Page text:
ONTD Political

Vegan pet food triggers meaty debate

9:42 am - 05/02/2012
Vets have advised against non-meat and non-dairy diets for domestic pets despite the increasing popularity of a vegan product designed to cover cats' and dogs' dietary needs.

Vegan Pet was developed by a Victorian health food maker to include the essential nutrients cats and dogs would miss out on in a vegan diet.

Derived from entirely non-dairy and non-meat sources and designed with the help of a Murdoch University professor, studies have shown it can provide the short-term dietary needs of domestic pets.

It is sold in Queensland at the ethical alternative pet food store Complete Pet Company in Keperra. Owner and operator Jenny Golsby says vegan and vegetarian pet foods are becoming more popular as pet owners search out ethical alternatives to mainstream pet food.

Despite the product's growing popularity and dietary provisions, veterinarians still hold concerns a non-meat diet could harm domestic animals, especially cats.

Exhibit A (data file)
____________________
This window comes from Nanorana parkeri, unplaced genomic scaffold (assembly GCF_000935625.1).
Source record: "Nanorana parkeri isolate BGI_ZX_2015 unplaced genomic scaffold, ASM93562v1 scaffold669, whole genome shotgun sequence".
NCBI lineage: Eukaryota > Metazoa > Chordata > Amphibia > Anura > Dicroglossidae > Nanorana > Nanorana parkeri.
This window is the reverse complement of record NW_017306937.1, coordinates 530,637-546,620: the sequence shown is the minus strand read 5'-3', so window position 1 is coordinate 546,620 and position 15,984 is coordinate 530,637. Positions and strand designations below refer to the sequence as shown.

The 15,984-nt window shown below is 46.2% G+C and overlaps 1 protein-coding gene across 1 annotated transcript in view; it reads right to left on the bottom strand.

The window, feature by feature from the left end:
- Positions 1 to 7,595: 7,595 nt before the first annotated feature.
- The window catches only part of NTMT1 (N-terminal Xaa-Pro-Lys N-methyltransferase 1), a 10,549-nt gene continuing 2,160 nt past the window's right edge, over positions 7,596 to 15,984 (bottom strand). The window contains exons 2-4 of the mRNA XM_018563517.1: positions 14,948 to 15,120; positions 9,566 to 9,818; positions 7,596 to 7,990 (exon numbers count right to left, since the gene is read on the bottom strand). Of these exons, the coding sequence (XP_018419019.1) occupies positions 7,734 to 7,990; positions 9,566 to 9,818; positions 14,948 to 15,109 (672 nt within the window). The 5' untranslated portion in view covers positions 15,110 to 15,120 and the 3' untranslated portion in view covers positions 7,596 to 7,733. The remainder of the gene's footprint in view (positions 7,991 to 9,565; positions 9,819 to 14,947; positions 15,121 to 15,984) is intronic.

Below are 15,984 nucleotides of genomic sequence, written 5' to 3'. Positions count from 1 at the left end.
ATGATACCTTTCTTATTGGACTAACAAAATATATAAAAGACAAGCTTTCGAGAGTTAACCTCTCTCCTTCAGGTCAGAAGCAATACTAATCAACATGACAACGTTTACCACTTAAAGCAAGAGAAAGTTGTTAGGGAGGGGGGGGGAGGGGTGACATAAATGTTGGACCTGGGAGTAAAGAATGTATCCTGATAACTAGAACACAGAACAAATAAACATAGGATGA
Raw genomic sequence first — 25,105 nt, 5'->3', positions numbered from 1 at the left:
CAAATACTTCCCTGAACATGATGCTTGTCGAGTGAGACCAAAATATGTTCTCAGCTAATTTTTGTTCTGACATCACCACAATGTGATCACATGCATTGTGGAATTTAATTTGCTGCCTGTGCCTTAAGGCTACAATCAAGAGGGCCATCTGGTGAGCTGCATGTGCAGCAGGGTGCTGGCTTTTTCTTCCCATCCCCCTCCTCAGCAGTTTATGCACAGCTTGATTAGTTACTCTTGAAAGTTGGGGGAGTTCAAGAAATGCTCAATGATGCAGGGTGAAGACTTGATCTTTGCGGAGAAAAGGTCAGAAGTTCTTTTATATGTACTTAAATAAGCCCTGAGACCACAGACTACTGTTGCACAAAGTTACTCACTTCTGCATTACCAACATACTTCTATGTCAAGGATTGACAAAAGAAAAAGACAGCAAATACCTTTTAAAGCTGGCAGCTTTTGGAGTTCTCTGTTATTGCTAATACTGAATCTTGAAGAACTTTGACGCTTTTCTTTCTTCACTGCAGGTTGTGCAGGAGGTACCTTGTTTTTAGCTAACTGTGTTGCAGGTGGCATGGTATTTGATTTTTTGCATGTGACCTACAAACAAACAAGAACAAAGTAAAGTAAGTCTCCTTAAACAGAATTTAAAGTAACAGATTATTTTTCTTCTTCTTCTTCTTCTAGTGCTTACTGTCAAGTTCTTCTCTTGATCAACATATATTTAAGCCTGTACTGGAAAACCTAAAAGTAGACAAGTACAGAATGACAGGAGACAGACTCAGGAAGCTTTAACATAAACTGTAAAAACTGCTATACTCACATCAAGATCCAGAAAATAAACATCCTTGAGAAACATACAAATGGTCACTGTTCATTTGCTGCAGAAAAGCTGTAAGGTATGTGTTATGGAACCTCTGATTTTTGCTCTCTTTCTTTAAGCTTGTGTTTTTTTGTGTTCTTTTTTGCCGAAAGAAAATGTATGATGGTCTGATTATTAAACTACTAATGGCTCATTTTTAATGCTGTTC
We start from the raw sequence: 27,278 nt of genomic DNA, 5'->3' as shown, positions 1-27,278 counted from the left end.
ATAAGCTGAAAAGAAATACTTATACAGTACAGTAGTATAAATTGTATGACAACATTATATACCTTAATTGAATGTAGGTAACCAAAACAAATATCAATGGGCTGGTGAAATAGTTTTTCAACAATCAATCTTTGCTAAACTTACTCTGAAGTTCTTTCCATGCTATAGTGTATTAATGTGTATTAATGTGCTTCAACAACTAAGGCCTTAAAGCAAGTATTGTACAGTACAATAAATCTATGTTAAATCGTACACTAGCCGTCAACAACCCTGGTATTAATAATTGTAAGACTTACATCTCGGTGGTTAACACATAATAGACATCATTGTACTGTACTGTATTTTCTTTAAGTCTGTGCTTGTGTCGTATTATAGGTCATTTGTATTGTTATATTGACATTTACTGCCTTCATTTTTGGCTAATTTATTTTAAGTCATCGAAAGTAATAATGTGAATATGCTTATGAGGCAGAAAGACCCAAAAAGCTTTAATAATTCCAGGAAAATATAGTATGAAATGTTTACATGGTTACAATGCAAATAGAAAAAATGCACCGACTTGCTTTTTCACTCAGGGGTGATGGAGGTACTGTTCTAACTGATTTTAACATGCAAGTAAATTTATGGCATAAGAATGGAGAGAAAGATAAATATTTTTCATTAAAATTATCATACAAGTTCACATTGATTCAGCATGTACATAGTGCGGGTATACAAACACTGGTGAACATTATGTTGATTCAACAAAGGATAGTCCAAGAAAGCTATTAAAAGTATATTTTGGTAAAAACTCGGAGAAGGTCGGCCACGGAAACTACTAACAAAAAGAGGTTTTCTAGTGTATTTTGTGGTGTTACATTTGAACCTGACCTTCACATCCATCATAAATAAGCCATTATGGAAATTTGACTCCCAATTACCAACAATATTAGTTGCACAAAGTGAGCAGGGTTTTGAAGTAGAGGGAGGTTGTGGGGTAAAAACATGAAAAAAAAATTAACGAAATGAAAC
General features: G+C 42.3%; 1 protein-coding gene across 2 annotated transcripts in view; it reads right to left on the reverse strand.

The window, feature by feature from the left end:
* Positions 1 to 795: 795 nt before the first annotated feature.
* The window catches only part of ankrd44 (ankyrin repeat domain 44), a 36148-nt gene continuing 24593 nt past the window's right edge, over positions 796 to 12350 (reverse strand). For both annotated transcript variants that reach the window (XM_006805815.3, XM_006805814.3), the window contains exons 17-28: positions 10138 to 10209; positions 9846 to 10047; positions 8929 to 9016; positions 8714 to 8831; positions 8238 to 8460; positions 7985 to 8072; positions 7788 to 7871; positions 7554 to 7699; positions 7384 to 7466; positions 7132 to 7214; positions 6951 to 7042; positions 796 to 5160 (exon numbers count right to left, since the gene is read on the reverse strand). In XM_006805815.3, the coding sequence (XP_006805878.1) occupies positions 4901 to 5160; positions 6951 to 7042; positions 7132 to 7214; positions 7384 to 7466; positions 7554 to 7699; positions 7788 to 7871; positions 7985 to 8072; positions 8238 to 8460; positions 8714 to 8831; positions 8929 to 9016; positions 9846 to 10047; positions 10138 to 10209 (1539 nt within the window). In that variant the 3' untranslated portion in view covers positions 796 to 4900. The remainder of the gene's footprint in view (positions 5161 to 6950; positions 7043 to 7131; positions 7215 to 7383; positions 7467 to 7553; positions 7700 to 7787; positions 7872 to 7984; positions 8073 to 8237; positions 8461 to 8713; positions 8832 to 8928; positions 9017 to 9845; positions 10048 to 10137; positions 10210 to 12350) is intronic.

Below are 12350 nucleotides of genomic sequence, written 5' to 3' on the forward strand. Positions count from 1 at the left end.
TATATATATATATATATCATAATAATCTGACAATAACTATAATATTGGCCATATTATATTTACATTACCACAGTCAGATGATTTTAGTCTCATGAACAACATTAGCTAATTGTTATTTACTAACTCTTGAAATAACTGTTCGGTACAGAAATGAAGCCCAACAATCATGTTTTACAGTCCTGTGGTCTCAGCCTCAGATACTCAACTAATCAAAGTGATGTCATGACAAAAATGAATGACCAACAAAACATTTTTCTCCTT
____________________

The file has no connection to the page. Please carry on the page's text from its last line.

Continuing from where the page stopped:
Australian Small Animal Veterinary Association president David Neck said he would immediately advise owners against feeding their animals an exclusively non-meat and non-dairy diet.

Dr Neck was particularly concerned with how a non-meat diet could provide carnivores, such as cats, "a complete and satisfying" meal.

"Millions of years of evolution have dictated what is best to go into these animals, and [some pet owners] trying to change that in the course of one generation does not make sense to me," he said.

"It really is a concept I struggle to come to terms with, that you would take what is the natural diet of such an animal and alter it in such a radical way.

"I can tell you from my experience with cats and dogs they don't have any ethics about where their food source is derived from.

"If a vegan pet owner is making that decision on behalf of a pet that they own, they should perhaps consider the reasons they have that pet."